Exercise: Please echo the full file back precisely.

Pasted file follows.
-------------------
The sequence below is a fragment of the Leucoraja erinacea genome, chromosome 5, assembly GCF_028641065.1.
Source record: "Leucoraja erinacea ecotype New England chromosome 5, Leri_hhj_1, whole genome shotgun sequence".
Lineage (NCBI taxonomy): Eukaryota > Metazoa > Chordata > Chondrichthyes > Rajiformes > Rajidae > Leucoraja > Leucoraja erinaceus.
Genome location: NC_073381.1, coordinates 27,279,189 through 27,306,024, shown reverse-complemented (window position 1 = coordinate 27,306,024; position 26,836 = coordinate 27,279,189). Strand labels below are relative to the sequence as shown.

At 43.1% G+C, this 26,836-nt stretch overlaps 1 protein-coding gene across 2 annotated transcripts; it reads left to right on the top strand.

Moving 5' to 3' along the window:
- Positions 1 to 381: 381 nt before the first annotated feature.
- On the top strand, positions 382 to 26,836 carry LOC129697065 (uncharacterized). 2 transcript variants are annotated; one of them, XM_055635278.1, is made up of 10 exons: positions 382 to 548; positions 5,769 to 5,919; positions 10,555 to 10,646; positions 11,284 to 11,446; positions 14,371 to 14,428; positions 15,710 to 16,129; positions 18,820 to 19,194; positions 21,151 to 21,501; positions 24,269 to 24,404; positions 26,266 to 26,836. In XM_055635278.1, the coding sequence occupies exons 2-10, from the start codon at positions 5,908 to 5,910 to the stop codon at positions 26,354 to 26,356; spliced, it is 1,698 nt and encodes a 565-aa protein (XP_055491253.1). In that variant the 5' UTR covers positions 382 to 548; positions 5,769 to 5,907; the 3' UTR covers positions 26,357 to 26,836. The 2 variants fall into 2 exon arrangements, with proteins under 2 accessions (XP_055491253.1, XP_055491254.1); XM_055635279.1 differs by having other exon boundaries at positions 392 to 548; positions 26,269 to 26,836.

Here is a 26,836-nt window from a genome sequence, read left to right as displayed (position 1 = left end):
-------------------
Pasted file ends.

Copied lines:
The sequence below is a fragment of the Leucoraja erinacea genome, chromosome 5, assembly GCF_028641065.1.
Source record: "Leucoraja erinacea ecotype New England chromosome 5, Leri_hhj_1, whole genome shotgun sequence".
Lineage (NCBI taxonomy): Eukaryota > Metazoa > Chordata > Chondrichthyes > Rajiformes > Rajidae > Leucoraja > Leucoraja erinaceus.
Genome location: NC_073381.1, coordinates 27,279,189 through 27,306,024, shown reverse-complemented (window position 1 = coordinate 27,306,024; position 26,836 = coordinate 27,279,189). Strand labels below are relative to the sequence as shown.

At 43.1% G+C, this 26,836-nt stretch overlaps 1 protein-coding gene across 2 annotated transcripts; it reads left to right on the top strand.

Moving 5' to 3' along the window:
- Positions 1 to 381: 381 nt before the first annotated feature.
- On the top strand, positions 382 to 26,836 carry LOC129697065 (uncharacterized). 2 transcript variants are annotated; one of them, XM_055635278.1, is made up of 10 exons: positions 382 to 548; positions 5,769 to 5,919; positions 10,555 to 10,646; positions 11,284 to 11,446; positions 14,371 to 14,428; positions 15,710 to 16,129; positions 18,820 to 19,194; positions 21,151 to 21,501; positions 24,269 to 24,404; positions 26,266 to 26,836. In XM_055635278.1, the coding sequence occupies exons 2-10, from the start codon at positions 5,908 to 5,910 to the stop codon at positions 26,354 to 26,356; spliced, it is 1,698 nt and encodes a 565-aa protein (XP_055491253.1). In that variant the 5' UTR covers positions 382 to 548; positions 5,769 to 5,907; the 3' UTR covers positions 26,357 to 26,836. The 2 variants fall into 2 exon arrangements, with proteins under 2 accessions (XP_055491253.1, XP_055491254.1); XM_055635279.1 differs by having other exon boundaries at positions 392 to 548; positions 26,269 to 26,836.

Here is a 26,836-nt window from a genome sequence, read left to right as displayed (position 1 = left end):